THE HENSON KIDS CARRY ON
Ask Jim Henson's children to describe their relationship with Walt Disney Co., and the answer is unwavering: Relations are friendly, they say. But recent visitors to the late puppeteer's Muppet Workshop might have chosen another word. Atop a Christmas tree sat an evil-looking "Rickey Mouse," whip in one hand, a fistful of dollars in the other. Nearby sat a puppet resembling Disney Chairman Michael D. Eisner. It was to star in an in-house musical number called It's a Swell Deal After All. But now that Disney's plan to buy the Muppets is off, the Eisner look-alike occasionally finds his arm thrust into the mouth of an ugly Muppet monster. The fizzled deal, concedes Henson's son Brian, "boiled a little blood."
Or maybe a lot. When they announced their agreement, widely valued at $150 million to $200 million, Henson expected a quick, amicable closing. This was back in August, 1989. Instead, his children say, negotiations were fraught with argument and became increasingly tortured after their father's death from pneumonia last May. The deal finally fell apart in November.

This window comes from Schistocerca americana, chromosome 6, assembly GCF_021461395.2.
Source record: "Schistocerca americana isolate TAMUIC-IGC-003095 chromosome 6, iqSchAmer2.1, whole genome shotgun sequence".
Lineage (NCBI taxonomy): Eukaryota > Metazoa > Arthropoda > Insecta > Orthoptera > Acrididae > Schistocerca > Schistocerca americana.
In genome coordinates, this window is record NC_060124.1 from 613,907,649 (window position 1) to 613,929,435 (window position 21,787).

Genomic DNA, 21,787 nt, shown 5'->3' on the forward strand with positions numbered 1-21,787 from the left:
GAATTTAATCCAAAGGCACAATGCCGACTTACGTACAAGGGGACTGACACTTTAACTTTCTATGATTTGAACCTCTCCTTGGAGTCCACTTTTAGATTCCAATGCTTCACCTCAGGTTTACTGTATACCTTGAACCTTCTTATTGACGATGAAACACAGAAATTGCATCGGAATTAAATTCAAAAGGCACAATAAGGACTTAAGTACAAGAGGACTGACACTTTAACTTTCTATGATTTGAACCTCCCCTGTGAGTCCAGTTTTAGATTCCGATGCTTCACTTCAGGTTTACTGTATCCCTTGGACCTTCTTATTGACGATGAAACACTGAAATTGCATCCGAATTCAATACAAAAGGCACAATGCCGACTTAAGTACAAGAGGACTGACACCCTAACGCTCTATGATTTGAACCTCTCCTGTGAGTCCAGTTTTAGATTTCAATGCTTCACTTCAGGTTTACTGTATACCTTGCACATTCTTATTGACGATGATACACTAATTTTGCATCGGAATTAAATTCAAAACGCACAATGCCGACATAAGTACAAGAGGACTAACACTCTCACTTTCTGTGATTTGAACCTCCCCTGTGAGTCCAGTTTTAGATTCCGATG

Now, the children are trying to carry on. Brian, 27, is president of Jim Henson Productions, and Cheryl, 29, is vice-president for creative affairs, focusing on Sesame Street. Lisa, 30, is a producer at Warner Brothers Inc. and is not involved in operations. But she plays a key role in making decisions about the company's future. The two youngest siblings, John, 25, and Heather, 20, are not with the business, but own equal shares. Henson bought out their mother, Jane, when they separated several years ago.
MANY VOICES. The Hensons are in for a rough ride. The company was on hold for 18 months prior to November, with almost all non-Disney creative work suspended while the merger talks dragged on. Legal complications arising from the failed Disney deal will make it difficult for them to enter serious talks with another partner. And staggering estate taxes come due as early as February.
But most daunting will be proving that the Muppets have a life beyond Jim. Besides dreaming up the funny-looking puppets, he produced all the Muppet TV shows and movies, often directing and acting in them himself. He was the voice of Kermit the Frog and Ernie on Sesame Street, among others. And it was Jim's artistic dynamism that drew talented writers, puppeteers, and designers together. Jerry Juhl, head writer for the Muppets, confesses that insiders worried terribly about Henson without Henson. "It seemed inconceivable to go on without Jim," he says. But numerous creative meetings in recent weeks have made him optimistic. "We're chomping at the bit," he says.